Project description:Rats were fed either a fat-free diet supplemented with 10% menhaden oil or a control diet for four months. Intestinal brush border membranes were isolated; phospholipid fatty acid analysis revealed that the membranes from the fish-oil fed animals had higher levels of palmitoleic (C16:1) and eicosapentaenoic (C20:5) acids and lesser levels of stearic (C18:0) linoleic (C18:2) acids compared with controls. The membranes from the fish-oil fed animals had increased levels of alkaline phosphatase activity compared with controls but disaccharidase levels were equivalent in the two groups. Rocket immunoelectrophoresis studies revealed that the increase in alkaline phosphatase activity was due to an increase in the specific activity of the enzyme rather than an increase in the amount of enzyme. Membrane fluidity was assessed by fluorescence anisotropy using diphenylhexatriene and 12-anthroyl stearate as fluorescent probes. The anisotropy of both probes was similar in the two membranes. These studies indicate that fish-oil supplementation alters the fatty acid composition of the intestinal brush border membrane and increases alkaline phosphatase activity without affecting membrane fluidity. Thus the effects of changes in membrane lipid composition on alkaline phosphatase activity appear to result from changes in the local lipid environment of the enzyme rather than from changes in the biophysical characteristics of the membrane.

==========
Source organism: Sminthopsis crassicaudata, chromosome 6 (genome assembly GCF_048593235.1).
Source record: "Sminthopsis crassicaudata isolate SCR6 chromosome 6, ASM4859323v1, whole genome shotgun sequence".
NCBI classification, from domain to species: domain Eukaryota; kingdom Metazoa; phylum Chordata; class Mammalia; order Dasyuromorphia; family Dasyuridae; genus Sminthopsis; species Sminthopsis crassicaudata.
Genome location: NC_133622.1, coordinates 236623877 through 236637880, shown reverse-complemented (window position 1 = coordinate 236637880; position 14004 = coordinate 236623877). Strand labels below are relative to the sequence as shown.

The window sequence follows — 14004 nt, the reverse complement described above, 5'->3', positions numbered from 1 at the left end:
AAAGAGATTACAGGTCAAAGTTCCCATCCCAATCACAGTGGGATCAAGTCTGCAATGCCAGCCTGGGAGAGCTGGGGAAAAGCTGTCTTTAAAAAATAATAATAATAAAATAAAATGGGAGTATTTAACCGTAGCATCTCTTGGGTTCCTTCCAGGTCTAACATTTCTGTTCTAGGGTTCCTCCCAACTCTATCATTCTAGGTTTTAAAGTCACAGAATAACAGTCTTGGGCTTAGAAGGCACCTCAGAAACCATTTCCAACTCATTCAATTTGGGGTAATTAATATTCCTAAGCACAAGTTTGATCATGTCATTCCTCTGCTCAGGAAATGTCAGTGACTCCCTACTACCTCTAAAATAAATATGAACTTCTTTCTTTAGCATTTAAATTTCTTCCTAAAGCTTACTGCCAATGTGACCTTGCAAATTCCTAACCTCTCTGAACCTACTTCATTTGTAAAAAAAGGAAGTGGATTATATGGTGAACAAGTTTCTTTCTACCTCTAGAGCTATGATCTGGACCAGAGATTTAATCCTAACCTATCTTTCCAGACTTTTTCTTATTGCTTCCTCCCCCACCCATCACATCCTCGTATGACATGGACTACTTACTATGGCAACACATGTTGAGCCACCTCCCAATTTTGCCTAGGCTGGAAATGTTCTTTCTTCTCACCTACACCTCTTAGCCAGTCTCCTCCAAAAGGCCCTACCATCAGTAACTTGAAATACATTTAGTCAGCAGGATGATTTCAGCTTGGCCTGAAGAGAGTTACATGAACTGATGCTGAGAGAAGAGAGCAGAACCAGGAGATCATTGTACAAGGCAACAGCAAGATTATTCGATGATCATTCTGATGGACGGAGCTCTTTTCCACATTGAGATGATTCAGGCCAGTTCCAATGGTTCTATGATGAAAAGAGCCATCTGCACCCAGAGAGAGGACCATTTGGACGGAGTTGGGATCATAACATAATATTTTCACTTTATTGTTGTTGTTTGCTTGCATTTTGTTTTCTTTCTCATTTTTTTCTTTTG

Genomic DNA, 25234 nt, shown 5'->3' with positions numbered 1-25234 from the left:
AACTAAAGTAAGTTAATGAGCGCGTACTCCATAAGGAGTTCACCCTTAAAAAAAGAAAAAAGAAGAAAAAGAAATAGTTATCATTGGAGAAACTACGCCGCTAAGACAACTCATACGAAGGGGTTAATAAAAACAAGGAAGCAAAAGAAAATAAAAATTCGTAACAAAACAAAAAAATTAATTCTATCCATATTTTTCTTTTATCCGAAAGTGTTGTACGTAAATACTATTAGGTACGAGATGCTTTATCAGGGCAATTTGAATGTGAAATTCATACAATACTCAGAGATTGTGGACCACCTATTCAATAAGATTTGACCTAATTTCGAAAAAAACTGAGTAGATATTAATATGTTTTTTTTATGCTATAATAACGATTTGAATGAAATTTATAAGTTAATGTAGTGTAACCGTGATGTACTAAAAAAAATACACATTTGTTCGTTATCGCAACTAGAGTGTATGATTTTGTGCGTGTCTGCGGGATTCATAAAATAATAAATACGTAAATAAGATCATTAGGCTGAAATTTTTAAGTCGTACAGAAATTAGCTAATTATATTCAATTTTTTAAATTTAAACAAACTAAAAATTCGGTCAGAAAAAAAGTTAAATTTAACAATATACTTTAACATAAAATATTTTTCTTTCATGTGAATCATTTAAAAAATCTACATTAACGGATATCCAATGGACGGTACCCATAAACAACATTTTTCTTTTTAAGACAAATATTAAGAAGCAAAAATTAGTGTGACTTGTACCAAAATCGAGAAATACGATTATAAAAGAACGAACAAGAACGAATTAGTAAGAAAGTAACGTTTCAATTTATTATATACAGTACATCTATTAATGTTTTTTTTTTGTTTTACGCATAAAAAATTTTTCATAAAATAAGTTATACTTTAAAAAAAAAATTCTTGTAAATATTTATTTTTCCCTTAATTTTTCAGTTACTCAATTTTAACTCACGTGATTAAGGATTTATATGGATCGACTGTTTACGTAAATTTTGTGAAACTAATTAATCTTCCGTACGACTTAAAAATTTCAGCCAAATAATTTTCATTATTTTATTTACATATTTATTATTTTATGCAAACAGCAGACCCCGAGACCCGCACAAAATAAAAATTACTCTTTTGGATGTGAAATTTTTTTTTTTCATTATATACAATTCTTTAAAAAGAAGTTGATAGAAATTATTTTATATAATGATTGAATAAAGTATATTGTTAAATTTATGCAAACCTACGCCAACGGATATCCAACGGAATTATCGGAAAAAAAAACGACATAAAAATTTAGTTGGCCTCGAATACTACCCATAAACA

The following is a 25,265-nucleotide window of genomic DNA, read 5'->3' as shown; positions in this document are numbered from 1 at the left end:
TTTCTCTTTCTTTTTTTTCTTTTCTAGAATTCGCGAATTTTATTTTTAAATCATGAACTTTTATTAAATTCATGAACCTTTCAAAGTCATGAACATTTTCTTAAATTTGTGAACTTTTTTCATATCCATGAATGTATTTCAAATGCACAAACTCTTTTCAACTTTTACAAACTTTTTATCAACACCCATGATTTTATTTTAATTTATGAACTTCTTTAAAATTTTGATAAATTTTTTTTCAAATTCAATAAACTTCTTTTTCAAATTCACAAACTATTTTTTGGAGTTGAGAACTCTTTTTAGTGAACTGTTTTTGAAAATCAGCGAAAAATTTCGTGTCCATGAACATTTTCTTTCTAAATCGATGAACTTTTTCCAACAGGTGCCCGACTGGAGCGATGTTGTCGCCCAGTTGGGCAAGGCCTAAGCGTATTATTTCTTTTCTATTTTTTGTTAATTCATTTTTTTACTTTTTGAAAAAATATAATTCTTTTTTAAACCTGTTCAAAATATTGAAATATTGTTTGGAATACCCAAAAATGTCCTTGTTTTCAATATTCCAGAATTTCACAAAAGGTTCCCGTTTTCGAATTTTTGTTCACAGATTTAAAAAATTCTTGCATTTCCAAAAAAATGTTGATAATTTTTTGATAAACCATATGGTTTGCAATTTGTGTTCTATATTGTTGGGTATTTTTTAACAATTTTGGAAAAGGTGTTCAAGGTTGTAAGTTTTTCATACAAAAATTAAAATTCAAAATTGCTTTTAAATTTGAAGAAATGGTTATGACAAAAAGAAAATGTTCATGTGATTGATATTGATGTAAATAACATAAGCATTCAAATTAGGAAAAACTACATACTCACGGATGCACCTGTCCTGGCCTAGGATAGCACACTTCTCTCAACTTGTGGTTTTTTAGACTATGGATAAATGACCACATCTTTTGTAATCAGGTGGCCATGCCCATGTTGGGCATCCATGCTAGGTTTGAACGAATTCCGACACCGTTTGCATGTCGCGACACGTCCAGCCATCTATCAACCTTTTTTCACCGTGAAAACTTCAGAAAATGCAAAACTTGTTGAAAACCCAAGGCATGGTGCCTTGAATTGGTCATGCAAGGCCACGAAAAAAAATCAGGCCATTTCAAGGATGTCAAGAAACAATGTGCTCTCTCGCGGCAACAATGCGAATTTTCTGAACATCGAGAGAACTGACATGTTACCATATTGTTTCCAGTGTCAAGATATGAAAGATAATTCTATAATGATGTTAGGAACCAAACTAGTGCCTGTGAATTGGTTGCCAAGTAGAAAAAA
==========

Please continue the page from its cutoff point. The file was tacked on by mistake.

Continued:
Project description:A method for the isolation of brush-border membranes from newborn-rat kidney, employing centrifugation and free-flow electrophoresis, is described. The composition and purity of the preparation was assessed by determination of enzyme activities specific for various cellular membranes. Free-flow electrophoresis resolves the newborn-rat renal membrane suspension into two populations of alkaline phosphatase-enriched brush-border membranes, designated 'A' and 'B', with the A peak also showing activity of (Na+ + K+)-stimulated ATPase, the basolateral membrane marker enzyme, whereas those of the B peak were enriched 11-fold in alkaline phosphatase and substantially decreased in (Na+ + K+)-stimulated ATPase activity. Membranes in the A peak showed a 7-fold enrichment of alkaline phosphatase, and (Na+ + K+)-stimulated ATPase activity similar to that of the original homogenate. Proline uptake employed to assess osmotic dependency revealed 7% binding of proline to the B vesicles and 31% to the A vesicles. This contrasts with 60% proline binding to vesicles prepared by centrifugation alone. Unlike vesicles from adult animals, proline uptake by B vesicles did not show an Na+-stimulated overshoot, but did exhibit an Na+-gradient enhanced rate of early proline entry. proline entry.